Last week, Dr Enda Hayes and I presented alongside Dr Mark Broomfield at the South West regional seminar for the Institute of Environmental Sciences on the subject of Shale Gas and the Environment. Shale gas extraction and the associated development – also known as ‘fracking’ – has proved to be a stimulating topic that draws a varied, informed and interested audience. This event was no exception, with around 60 students and environmental professionals attending.
Mark familiarised the audience with shale gas development, referring to examples in the US, and discussed the environmental impact of development referring to papers prepared for the European Commission. These recognised that cumulative development ultimately increased environmental risk and thus impact. Both Mark and members of the audience acknowledged the similarities yet limitations in extrapolation from US examples of development, with differences in geology, environmental regulation and working practice identified.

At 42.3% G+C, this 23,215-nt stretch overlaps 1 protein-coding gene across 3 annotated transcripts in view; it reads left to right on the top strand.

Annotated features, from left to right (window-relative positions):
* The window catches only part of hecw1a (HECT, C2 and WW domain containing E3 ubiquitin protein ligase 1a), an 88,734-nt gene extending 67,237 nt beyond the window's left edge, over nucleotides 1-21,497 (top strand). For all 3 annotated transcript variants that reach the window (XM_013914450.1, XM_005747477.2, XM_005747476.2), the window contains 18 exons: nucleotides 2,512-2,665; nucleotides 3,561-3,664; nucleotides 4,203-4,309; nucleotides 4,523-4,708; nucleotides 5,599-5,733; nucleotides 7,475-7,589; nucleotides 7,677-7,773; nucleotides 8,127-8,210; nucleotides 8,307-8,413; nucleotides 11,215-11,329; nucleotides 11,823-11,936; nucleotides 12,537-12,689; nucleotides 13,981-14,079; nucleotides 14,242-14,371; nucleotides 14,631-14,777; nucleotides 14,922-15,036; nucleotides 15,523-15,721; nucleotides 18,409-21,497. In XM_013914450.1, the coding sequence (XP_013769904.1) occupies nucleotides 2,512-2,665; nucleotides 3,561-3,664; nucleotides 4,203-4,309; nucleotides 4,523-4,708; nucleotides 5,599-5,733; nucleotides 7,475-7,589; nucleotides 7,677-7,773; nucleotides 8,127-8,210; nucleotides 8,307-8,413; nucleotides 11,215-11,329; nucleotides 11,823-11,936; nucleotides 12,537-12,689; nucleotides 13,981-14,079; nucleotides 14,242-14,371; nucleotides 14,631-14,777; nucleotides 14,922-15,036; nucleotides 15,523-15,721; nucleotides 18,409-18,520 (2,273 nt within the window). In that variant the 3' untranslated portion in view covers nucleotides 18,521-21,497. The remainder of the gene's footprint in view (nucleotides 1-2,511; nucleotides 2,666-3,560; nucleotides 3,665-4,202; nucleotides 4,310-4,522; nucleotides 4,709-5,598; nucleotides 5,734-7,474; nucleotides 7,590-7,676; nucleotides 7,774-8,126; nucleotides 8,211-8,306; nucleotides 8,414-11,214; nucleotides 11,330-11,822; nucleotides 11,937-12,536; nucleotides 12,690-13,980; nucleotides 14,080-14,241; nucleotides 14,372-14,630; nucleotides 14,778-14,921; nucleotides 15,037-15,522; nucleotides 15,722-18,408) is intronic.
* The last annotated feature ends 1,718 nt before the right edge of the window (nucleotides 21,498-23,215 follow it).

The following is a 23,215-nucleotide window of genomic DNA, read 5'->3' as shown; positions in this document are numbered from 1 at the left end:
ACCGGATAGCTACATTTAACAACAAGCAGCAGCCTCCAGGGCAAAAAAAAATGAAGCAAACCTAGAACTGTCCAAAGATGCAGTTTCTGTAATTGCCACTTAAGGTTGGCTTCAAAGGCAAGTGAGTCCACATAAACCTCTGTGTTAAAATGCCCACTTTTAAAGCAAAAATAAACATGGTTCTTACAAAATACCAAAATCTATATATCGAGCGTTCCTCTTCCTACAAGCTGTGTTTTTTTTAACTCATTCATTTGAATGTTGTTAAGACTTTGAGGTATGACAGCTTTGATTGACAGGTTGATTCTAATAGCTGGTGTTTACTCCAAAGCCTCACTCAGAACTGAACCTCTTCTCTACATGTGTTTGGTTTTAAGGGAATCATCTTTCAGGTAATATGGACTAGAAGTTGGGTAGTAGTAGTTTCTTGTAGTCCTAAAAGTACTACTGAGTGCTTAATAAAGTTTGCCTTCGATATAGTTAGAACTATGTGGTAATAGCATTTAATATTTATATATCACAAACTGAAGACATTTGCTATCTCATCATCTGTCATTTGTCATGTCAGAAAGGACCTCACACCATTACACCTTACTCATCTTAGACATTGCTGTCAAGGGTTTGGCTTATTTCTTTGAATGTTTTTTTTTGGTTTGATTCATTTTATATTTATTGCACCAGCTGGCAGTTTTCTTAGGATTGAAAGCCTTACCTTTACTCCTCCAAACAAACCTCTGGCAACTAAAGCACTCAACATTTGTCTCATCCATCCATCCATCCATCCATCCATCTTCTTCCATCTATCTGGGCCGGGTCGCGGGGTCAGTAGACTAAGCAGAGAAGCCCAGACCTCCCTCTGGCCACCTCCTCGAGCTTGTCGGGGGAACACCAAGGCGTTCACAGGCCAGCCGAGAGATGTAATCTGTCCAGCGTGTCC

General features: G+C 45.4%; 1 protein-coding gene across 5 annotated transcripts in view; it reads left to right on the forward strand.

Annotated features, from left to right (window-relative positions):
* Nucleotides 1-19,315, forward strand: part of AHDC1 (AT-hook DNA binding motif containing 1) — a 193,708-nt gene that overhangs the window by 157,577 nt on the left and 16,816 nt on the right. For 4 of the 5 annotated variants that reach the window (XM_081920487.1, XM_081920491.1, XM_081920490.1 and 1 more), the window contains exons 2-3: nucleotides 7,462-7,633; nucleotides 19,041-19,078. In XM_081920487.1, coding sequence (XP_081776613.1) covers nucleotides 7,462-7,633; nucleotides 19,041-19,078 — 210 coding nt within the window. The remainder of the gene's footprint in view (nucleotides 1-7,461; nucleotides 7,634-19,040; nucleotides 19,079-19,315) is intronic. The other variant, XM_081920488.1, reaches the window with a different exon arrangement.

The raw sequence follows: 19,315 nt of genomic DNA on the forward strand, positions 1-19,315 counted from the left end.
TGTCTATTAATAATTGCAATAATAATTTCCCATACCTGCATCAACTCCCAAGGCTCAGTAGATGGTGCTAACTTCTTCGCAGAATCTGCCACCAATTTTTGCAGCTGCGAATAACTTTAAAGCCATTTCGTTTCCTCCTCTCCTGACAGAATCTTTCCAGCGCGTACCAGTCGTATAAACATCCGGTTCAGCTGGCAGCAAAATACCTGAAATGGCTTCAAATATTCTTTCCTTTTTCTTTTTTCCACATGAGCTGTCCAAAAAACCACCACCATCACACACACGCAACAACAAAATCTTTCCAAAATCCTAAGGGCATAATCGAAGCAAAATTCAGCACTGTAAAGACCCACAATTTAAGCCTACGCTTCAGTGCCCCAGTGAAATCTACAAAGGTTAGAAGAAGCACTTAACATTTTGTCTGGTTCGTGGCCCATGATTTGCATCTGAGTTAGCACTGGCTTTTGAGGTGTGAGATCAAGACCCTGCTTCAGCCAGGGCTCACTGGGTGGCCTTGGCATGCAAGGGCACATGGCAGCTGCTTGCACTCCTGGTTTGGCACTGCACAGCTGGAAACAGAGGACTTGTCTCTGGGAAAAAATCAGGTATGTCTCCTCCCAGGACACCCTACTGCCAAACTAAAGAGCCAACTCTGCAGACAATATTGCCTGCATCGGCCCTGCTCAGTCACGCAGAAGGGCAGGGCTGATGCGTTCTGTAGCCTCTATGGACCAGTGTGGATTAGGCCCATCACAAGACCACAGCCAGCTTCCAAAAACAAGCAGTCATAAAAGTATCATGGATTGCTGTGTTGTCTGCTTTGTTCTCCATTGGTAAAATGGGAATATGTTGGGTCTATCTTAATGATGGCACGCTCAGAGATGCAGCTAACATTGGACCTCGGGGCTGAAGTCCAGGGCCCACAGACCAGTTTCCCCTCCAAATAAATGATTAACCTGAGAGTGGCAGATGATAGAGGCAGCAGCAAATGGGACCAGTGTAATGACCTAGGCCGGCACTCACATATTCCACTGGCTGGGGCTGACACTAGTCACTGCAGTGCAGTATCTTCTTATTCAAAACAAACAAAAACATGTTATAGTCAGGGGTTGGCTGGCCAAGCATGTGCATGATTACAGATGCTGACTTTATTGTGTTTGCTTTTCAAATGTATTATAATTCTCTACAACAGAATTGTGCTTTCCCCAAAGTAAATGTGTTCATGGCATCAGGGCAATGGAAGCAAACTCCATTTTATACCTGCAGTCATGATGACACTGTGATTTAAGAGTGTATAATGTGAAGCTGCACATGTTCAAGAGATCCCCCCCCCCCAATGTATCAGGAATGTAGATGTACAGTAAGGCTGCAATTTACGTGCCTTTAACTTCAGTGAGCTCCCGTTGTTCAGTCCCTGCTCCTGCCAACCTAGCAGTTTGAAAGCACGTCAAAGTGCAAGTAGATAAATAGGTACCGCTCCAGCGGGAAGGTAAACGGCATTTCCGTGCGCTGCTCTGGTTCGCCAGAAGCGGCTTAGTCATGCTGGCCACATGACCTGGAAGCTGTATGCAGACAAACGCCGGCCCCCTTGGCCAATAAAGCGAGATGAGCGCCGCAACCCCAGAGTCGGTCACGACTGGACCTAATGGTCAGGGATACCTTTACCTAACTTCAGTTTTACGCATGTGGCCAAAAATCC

I followed, elaborating upon reserves of shale gas in the UK and the extent to which extraction has the potential to enhance our security of supply status. The findings of CIWEM’s 2013 report ‘Shale Gas and Water’, including the water requirement of extraction (up to 22megalitres per well) were presented, along with well pad water requirement scenarios and areas where water availability could act as a limiting factor for development – or potentially water stress – based upon my research so far. A summary of the regulatory framework in England and Wales concluded the presentation.
Enda talked about implications on our atmosphere. A map of showed that 58 Air Quality Monitoring Areas (AQMAS) were located within purchased Petroleum and Development Licences (PEDLs) in the UK, which increased to over 400 for offered PEDLS (DECC 14th round). This highlighted the scale of potential shale gas development and consequently the importance of both monitoring and mitigating on/to site emissions. The credentials of shale gas as a ‘transition fuel’ were explored citing a paper by Stanford and Azapagic (2014), a Life-Cycle Assessment (LCA) which concluded that shale gas has a similar global warming potential to conventional gas.